An architectural historian with the Royal Commission on the Architectural and Historical Monuments of Scotland which subsequently merged with Historic Scotland, Diane Watters was asked to co-author a history of the National Trust for Scotland's Little Houses in Scotland scheme which was published in 2006. What follows is based on her presentation to the 20th anniversary AGM of the Fife historic Building Trust in 2017.
Founded in 1960, LHiS won the FBS Foundation medal along with other rehabilitation projects in Italy and Germany during 1975 which was celebrated as the European Architectural Heritage Year. The medal recognised the scheme's provision of a local focus to campaign against modernist urban planning, providing social regeneration with underlying gentrification at a time when the conservation movement run by the Civic Trust was headed up by royal and aristocratic representation.
Although the late 1970s and 1980s were the scheme's most productive Years as it got into its stride preserving, restoring and selling houses of note, it had its roots in 1930s attempts to save the ordinary old houses of Scotland's small burghs which might otherwise have been lost to slum clearance, shifting after the war according to the political climate and the ever-increasing role of the state.
Culross became the exploratory model when the newly-created National Trust for Scotland in 1932 bought the Palace and nine other properties with donations from members of the public. The Royal Burgh had retained its medieval street plan but gone into decline from the eighteenth century, and as the 1930 and 1935 Housing Acts brought about pressure for new municipal developments, a national crusade was launched to save what the modernists regarded as slums matching European opposition to modernity. In 1927 architect Frank Mears formed the Council for the Preservation of Rural Scotland which, inspired by the writing of his father-in-law Patrick Geddes, saw the small burghs as a symbol of a proud independent older community. A pamphlet in 1936 by the 4th Marquess of Bute prompted the commissioning from Ian G Lindsay of a national inventory just at a time when the Saltire Society under Robert Hurd was instigating its Housing Awards. Mears was also involved with the infant national Trust for Scotland under Sir John Stirling Maxwell who later chaired RCAHMS, and these overlapping relationships prompted a climate that sought to embrace all Scots rich and poor alike. Thus Bute saw himself as a a champion of the poor, pressing for better education and urging that instead of being forced out of their surroundings by slum clearance, they should be able to await in a short time the refurbishment of their existing homes.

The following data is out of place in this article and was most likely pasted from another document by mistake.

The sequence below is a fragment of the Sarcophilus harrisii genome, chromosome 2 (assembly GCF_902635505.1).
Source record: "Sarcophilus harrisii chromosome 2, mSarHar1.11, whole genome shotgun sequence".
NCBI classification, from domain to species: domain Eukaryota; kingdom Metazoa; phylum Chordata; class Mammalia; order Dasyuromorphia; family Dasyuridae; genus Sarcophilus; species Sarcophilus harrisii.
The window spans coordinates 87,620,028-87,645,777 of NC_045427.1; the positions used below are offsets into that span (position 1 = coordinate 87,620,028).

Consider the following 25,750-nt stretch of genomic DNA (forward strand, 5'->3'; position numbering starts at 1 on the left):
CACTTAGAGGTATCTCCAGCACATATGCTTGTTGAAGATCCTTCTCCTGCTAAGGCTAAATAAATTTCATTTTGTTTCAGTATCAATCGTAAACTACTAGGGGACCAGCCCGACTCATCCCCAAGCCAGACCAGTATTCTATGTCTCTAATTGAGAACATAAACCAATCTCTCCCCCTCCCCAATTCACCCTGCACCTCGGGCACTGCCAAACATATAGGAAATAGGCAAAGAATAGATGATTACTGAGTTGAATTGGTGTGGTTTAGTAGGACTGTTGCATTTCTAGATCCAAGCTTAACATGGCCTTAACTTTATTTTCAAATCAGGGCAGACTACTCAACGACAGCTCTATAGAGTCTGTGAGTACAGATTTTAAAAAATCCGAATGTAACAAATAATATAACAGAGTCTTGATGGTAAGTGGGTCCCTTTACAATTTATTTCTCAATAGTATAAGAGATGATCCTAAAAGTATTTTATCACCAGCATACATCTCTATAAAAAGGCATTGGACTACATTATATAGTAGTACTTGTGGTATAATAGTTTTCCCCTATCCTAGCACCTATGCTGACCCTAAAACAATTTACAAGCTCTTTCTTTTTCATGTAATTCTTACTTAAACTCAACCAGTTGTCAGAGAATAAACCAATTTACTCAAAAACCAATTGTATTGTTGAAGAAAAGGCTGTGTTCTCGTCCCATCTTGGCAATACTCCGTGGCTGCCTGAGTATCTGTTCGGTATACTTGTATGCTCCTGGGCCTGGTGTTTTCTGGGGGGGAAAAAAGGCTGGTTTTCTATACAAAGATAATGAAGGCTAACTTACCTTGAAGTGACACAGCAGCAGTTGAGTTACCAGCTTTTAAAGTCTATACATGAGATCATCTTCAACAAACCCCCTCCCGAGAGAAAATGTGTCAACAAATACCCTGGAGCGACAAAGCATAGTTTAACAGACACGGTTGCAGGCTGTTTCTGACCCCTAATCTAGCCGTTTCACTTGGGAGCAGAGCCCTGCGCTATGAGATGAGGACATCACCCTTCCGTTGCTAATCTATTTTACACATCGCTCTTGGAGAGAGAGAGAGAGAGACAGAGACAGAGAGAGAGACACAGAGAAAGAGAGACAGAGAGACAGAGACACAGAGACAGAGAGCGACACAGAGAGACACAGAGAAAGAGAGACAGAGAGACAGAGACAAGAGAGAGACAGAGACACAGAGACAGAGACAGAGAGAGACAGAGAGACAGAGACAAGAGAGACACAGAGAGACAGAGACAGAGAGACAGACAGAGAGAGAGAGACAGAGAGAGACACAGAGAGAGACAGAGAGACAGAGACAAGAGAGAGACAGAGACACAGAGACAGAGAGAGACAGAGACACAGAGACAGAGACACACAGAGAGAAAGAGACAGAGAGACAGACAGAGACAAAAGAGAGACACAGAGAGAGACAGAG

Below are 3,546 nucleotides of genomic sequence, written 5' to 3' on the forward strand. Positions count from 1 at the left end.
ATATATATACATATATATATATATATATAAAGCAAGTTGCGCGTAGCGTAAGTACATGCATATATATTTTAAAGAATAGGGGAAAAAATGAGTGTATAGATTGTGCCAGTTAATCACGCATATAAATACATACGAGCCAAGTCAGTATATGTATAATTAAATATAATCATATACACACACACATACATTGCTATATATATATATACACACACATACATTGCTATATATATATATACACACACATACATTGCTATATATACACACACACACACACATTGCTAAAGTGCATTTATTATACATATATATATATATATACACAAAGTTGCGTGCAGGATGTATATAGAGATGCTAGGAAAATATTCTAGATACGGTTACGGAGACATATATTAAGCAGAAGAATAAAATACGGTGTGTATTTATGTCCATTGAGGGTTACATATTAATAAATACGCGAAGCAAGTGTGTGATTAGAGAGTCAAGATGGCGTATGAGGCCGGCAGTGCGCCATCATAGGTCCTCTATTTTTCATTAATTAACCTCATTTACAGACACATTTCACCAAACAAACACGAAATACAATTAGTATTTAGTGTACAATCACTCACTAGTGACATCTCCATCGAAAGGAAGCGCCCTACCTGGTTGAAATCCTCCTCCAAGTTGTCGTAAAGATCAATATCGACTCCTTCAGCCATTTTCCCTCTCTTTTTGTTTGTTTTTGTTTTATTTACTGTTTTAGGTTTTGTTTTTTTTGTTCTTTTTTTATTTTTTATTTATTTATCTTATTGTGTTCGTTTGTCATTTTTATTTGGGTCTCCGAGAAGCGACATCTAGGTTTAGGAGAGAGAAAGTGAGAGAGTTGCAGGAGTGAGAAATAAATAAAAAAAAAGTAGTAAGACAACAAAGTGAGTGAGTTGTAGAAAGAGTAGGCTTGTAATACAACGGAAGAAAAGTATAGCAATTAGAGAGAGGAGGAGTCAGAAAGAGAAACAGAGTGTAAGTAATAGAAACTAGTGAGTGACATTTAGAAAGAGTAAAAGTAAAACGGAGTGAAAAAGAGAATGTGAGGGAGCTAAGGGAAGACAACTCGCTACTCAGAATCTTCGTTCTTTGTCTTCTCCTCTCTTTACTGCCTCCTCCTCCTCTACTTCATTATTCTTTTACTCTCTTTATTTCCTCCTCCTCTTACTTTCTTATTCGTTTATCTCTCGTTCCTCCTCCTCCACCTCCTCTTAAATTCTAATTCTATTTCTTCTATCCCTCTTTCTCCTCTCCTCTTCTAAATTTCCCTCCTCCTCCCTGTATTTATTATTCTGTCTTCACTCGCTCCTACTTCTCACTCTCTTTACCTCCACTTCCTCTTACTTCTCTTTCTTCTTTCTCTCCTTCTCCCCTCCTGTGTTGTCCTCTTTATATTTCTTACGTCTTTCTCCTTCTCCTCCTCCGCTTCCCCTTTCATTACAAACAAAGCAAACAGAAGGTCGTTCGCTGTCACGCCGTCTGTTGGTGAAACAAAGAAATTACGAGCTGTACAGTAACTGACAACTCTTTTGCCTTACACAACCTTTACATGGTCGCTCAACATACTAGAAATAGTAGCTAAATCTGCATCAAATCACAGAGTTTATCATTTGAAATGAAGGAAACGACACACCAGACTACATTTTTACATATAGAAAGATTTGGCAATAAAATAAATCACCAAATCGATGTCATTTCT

Lindsay surveyed 1047 properties across 92 burghs in just one year, providing his findings to the Scottish Office so that when a building on it was proposed for demolition the local authority would be asked to give proper consideration to its retention. An informal procedure, this was of course toothless but it was to form the basis after the War for listing with Lindsay as the first chief inspector.
Having acquired properties and stabilised the Palace, NTS in Culross began restoration of its small houses in earnest using private architects and publishing extensively a record of its achievements. the Trust was at its most vocal when campaigning against generic modern types of construction like prefabs, but it always provided solutions. If a Rembrandt came to light covered in dirt, said Lindsay, no sane person would throw it in the bin, and new legislation provided grants for more of the properties on his list, with in all cases the applicant to be the owner and cooperation with the Council to ensure that the restored houses went to local people ,as early antipathy to local authorities faltered in the post-war era.